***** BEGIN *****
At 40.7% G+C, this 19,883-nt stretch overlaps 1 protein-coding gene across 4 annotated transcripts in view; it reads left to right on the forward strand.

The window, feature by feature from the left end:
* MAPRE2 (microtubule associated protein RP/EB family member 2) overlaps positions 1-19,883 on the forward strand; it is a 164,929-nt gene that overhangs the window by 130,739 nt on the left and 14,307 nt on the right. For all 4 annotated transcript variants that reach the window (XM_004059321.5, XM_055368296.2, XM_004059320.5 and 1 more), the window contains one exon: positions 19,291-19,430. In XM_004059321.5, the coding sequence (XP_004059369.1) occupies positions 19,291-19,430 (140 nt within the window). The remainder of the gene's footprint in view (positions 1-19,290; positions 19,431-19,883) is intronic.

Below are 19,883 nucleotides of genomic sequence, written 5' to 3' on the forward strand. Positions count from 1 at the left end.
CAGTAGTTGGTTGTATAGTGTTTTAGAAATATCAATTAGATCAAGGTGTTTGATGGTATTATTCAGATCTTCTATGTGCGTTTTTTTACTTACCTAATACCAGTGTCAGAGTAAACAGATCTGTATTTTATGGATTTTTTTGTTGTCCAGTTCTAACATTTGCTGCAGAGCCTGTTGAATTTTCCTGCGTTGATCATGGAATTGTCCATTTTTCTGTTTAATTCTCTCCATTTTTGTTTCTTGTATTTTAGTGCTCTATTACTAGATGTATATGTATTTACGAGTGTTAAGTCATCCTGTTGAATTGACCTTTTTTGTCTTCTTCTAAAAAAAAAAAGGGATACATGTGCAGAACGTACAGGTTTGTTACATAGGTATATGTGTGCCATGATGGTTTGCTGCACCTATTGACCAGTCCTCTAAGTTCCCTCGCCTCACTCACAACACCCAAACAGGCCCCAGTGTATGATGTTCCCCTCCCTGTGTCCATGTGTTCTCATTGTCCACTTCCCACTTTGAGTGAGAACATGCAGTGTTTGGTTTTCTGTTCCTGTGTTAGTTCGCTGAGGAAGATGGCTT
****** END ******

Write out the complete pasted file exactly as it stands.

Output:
At 40.7% G+C, this 19,883-nt stretch overlaps 1 protein-coding gene across 4 annotated transcripts in view; it reads left to right on the forward strand.

The window, feature by feature from the left end:
* MAPRE2 (microtubule associated protein RP/EB family member 2) overlaps positions 1-19,883 on the forward strand; it is a 164,929-nt gene that overhangs the window by 130,739 nt on the left and 14,307 nt on the right. For all 4 annotated transcript variants that reach the window (XM_004059321.5, XM_055368296.2, XM_004059320.5 and 1 more), the window contains one exon: positions 19,291-19,430. In XM_004059321.5, the coding sequence (XP_004059369.1) occupies positions 19,291-19,430 (140 nt within the window). The remainder of the gene's footprint in view (positions 1-19,290; positions 19,431-19,883) is intronic.

Below are 19,883 nucleotides of genomic sequence, written 5' to 3' on the forward strand. Positions count from 1 at the left end.
CAGTAGTTGGTTGTATAGTGTTTTAGAAATATCAATTAGATCAAGGTGTTTGATGGTATTATTCAGATCTTCTATGTGCGTTTTTTTACTTACCTAATACCAGTGTCAGAGTAAACAGATCTGTATTTTATGGATTTTTTTGTTGTCCAGTTCTAACATTTGCTGCAGAGCCTGTTGAATTTTCCTGCGTTGATCATGGAATTGTCCATTTTTCTGTTTAATTCTCTCCATTTTTGTTTCTTGTATTTTAGTGCTCTATTACTAGATGTATATGTATTTACGAGTGTTAAGTCATCCTGTTGAATTGACCTTTTTTGTCTTCTTCTAAAAAAAAAAAGGGATACATGTGCAGAACGTACAGGTTTGTTACATAGGTATATGTGTGCCATGATGGTTTGCTGCACCTATTGACCAGTCCTCTAAGTTCCCTCGCCTCACTCACAACACCCAAACAGGCCCCAGTGTATGATGTTCCCCTCCCTGTGTCCATGTGTTCTCATTGTCCACTTCCCACTTTGAGTGAGAACATGCAGTGTTTGGTTTTCTGTTCCTGTGTTAGTTCGCTGAGGAAGATGGCTT